There were shaded areas here and there throughout a lot of the run which was nice. There was a pretty steep hill at mile 6 that I walked up, and then “the bluff” just before mile 10. The bluff was no joke. It was so steep I’m not even sure it was possible to run up. I walked that entire hill as well, and stopped at the aide station at the top. Miles 10-13 were brutal. We were out in an open farm field, no shade, blazing sun. Most people were walking. I kept running along because I just wanted to finish the damn race. Given the amount of times that I stopped at aide stations and walked up the hills, I think my pace was actually pretty decent. The last quarter mile was a steep down hill to the finish line. I passed a woman in the finisher’s shoot and crossed the line with plenty of energy. I felt like I could have given so much more in this run, but it was just impossible with the heat.

Total time – 5:47:41

214/1087 overall

38/329 females

13/69 age group (F30-34)

I am happy with the race overall, but it definitely showed where my weaknesses are (ahem, swim and bike, ahem). Out of my age group, I was 46/69 in the swim, 23/69 on the bike, and 5/69 in the run. Out of all females I was 162/329 in the swim, 76/329 on the bike, and 21/329 in the run. See a pattern here? I wish I liked biking more, because that is the area where a big improvement would matter the most. I have a lot of riding to do before Ironman, so hopefully I can work hard and gain some speed.

I would like to give major props to the race staff and volunteers, who worked their butts off to make sure there was enough water, ice, gatorade, and dunk tanks in the extreme conditions. There was a 91% finishing rate, which I think is amazing. Nothing beat the ice cold dunk tanks at the finish line. I hopped right in and instantly felt so much better.

After hanging out at the finish area for a while and drinking some beer, we grabbed our stuff out of transition and loaded up the car.

I made Steve turn on the car and blast the A/C while we were loading the bikes so it would be nice and cool when we got in. I didn’t want to feel the sun again for a long time. After getting cleaned up, we enjoyed a few local Door County beers in the gazebo at the motel.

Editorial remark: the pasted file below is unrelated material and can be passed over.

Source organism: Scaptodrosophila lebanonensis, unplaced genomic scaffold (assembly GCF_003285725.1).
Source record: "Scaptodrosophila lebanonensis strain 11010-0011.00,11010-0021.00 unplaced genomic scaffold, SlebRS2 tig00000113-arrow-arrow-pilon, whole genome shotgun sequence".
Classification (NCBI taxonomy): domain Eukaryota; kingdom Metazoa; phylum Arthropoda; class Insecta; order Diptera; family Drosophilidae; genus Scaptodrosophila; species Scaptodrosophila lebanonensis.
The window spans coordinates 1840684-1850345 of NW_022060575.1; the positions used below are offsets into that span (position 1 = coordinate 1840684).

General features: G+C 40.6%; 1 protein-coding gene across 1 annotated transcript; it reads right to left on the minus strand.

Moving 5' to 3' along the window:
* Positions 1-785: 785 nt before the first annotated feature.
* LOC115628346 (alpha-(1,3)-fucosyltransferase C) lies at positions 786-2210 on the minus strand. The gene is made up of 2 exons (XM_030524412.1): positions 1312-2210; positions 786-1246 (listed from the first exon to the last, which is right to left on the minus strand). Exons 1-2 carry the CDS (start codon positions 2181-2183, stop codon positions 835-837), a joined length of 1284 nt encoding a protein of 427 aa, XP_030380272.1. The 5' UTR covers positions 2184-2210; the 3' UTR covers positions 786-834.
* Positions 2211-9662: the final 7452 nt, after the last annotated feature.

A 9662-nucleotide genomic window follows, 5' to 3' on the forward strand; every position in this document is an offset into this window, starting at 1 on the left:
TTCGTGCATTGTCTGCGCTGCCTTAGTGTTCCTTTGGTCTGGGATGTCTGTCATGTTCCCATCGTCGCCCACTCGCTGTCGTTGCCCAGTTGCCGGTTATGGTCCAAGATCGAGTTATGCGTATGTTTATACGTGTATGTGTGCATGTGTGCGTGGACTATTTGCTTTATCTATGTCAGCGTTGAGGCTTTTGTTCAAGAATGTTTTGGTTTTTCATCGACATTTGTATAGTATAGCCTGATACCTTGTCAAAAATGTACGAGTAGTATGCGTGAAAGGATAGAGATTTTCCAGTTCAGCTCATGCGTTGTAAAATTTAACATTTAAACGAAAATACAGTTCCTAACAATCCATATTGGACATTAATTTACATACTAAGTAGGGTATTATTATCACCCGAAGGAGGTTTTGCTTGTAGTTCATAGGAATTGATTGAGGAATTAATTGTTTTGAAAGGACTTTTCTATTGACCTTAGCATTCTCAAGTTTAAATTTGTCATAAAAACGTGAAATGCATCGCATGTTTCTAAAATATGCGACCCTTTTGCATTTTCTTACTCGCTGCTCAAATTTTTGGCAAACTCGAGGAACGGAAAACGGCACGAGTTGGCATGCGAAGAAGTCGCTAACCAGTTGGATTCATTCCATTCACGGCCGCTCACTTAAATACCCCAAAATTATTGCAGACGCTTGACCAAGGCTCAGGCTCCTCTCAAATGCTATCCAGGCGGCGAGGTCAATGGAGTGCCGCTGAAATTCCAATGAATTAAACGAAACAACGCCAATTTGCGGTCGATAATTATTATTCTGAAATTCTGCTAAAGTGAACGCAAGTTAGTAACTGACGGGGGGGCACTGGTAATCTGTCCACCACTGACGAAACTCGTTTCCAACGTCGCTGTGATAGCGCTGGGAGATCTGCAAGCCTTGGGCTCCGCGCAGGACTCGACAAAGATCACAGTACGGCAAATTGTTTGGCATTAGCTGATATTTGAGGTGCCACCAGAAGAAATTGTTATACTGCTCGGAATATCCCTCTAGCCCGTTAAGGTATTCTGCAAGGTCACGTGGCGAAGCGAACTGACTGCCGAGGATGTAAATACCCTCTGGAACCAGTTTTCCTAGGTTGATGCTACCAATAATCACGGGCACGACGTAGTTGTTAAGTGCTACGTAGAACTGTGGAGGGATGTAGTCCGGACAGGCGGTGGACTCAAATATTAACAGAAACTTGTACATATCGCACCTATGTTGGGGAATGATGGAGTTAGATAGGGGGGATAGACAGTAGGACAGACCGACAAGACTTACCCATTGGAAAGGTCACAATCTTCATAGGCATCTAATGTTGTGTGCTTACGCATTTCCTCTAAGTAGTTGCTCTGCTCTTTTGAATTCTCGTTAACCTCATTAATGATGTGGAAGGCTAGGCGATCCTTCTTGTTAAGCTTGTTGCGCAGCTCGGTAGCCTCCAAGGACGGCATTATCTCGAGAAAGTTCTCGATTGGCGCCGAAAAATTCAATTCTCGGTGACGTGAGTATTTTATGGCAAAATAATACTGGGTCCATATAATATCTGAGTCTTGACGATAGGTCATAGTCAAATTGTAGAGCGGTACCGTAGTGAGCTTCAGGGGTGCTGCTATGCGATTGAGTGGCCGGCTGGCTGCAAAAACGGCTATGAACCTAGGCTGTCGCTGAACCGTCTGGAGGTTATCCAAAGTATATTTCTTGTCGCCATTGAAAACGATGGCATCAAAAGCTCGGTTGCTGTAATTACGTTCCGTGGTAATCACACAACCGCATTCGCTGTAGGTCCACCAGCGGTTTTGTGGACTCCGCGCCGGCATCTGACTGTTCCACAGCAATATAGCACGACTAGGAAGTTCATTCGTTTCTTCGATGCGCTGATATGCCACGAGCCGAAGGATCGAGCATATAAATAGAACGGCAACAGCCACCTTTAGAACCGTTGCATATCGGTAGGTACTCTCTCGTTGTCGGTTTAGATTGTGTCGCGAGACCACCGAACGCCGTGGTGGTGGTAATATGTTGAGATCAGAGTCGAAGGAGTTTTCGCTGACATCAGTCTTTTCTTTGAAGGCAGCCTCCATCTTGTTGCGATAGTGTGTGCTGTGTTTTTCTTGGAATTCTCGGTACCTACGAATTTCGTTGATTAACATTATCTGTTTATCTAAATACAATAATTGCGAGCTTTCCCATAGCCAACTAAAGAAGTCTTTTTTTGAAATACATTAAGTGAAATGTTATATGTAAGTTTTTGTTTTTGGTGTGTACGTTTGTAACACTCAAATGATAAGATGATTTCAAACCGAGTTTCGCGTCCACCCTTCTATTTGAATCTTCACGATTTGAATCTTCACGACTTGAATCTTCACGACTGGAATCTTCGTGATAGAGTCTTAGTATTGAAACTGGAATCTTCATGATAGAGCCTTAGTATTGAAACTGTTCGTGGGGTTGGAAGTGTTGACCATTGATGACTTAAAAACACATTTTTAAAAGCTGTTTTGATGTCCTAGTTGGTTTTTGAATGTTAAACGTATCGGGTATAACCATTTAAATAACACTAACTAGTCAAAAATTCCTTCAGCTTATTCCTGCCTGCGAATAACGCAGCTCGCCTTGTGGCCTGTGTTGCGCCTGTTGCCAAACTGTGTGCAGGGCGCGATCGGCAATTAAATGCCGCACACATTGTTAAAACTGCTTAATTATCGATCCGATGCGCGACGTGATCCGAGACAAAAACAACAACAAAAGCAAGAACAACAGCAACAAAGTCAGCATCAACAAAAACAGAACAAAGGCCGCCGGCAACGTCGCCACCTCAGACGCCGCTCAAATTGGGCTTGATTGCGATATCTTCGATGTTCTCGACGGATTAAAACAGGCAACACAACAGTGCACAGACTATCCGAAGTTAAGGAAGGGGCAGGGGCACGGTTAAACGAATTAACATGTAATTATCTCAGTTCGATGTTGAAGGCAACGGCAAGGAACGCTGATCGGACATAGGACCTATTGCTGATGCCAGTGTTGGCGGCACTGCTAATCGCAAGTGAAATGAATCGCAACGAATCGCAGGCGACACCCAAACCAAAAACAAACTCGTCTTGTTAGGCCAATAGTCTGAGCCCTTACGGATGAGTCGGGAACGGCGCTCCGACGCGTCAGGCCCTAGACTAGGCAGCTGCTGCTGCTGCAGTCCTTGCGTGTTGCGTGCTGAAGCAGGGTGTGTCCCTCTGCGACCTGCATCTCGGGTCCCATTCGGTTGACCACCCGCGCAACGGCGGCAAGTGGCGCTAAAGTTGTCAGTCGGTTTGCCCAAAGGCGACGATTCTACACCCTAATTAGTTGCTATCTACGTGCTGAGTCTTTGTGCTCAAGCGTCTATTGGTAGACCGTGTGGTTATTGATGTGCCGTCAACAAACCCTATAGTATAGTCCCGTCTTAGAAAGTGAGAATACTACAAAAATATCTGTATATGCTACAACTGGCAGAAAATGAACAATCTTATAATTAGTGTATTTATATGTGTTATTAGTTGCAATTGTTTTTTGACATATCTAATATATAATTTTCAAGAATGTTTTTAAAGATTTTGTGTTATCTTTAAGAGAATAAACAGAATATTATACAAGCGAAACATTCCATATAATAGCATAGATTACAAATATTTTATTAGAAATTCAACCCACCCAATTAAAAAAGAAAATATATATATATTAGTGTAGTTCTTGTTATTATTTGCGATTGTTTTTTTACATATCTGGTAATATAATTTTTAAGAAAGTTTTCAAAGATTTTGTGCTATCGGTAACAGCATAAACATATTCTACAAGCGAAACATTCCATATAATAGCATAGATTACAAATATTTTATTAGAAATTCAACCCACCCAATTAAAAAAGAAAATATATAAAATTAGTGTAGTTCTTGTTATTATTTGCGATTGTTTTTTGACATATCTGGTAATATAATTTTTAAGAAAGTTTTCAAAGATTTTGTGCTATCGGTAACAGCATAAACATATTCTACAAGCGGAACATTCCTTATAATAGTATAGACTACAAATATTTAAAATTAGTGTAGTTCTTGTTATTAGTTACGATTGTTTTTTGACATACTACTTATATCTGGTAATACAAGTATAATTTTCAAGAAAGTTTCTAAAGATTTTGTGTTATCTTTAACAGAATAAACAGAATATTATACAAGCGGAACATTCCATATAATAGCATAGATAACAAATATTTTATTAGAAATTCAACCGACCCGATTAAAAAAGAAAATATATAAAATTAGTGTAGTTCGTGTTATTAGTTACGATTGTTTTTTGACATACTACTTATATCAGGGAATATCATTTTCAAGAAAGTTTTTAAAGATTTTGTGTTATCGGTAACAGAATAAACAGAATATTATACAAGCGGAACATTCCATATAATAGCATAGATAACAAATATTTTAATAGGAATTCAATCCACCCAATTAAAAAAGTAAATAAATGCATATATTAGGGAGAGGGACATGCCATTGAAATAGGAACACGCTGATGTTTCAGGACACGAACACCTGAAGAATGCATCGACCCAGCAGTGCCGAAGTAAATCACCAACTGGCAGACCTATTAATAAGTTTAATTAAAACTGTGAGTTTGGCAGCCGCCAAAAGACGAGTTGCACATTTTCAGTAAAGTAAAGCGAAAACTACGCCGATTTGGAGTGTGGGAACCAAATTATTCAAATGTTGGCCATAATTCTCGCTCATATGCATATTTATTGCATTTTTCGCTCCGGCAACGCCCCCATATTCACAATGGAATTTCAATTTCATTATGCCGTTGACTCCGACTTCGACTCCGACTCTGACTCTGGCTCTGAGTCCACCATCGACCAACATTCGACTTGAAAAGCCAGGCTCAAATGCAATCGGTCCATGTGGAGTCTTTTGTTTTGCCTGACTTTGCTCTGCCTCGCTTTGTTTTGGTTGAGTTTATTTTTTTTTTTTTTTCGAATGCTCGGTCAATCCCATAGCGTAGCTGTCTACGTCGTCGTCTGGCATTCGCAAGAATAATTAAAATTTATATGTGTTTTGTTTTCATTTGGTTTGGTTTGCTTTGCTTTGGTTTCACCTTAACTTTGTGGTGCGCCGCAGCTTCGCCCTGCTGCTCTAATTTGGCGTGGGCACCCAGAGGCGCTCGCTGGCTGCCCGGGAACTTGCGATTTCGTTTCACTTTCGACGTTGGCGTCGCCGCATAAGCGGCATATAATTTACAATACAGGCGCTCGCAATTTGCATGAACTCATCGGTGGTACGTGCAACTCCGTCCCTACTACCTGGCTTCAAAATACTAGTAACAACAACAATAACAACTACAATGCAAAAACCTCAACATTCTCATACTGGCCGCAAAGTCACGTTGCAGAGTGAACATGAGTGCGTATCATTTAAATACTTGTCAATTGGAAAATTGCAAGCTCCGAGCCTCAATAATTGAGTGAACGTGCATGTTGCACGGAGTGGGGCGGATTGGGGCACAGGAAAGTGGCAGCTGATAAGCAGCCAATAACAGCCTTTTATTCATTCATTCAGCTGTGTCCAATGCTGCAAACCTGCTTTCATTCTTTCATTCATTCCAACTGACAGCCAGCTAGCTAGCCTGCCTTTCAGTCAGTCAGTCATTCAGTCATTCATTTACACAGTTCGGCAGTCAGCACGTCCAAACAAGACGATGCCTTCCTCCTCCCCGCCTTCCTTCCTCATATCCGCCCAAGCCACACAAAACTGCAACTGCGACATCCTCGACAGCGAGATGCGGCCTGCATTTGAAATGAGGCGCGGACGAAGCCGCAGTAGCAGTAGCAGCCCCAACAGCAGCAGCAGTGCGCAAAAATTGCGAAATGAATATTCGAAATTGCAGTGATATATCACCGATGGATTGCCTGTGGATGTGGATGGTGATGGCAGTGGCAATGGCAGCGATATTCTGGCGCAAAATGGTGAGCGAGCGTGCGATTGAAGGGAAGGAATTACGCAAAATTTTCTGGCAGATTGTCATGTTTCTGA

It took a while for a table to open up at the restaurant across the street, and by the time we sat down to eat, I was ravenous and a little tipsy. We started with some sangria.

What I really felt like:

For dinner we chowed down on some delicious salad and pizza. I had the veggie pizza, which had artichoke hearts, sundried tomatoes, mushrooms, peppers, and goat cheese. So good.

Please check out my bicep in the above picture. Either that pizza was really heavy, or I am totally ripped.

After dinner, we did what anyone would do.

Frozen custard, duh.

Look at how concerned the lady behind me is. Don’t worry lady, I will finish it. I got the “Door County Inferno Snowball” sundae, which had tart cherries on the bottom, vanilla custard in a chocolate shell, and whipped cream. It was a totally random thing that I wouldn’t usually order, and to be honest it wasn’t that great. By now the rain had moved in, so we enjoyed our custard under the gazebo. I am sad to admit that I did not in fact finish my sundae, but not because I couldn’t have. It just wasn’t that stellar.

One day later, and the good news is that I am not really sore at all. Because of the heat, I wasn’t able to push it on the run, so my legs feel fine, just slightly tired. I am ready for a big training week starting tomorrow with tons of biking. It is going to be in the 90’s all week, but I guess I am ready for that now!

 

PS. If you want to have a really good chance of winning some Gotein, enter my giveaway here. It seems nobody wants it, so your odds are good Smile

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7 Comments

Filed under Dessert, Food, Friends, Fun, The bike, The run, The swim, Triathlon

7 responses to “Door County Half Iron Triathlon

  1. Congrats on a great finish!! I cannot even imagine running 5 miles in that heat, let alone running 13.1 AND biking AND swimming. You are a superwoman in my eyes 🙂

  2. Mom

    Great job! Looking forward to Door County camping!

  3. Beth

    Congratulations Laura! Sounds like you had a great race in spite of the heat. Seeing all the tasty Door County food and beverages really makes me want to head up for our vacation. Can’t wait!

  4. Kelly Hannan

    Just an FYI, if you stay at Julie’s Motel the coffe is inclued at the restraunt. I know how important your coffee is before hand. Also I can’t wait for our trip in Aug.

  5. Jayme

    Great job Laura! I give you credit for getting through the race in the heat. I felt like I was at the race with you as your story is very descriptive 🙂 Enjoyed the pictures as well! I miss Door County and am looking forward to our vacation!

  6. You’re such a badass. I can’t imagine racing in that heat. I’ve heard lots of horror stories from Door County this year, but it looks like you kicked its butt. Also: bicep. Dude. You’re ripped. 😉

  7. Pingback: My husband, the Ironman | LunaChick Runs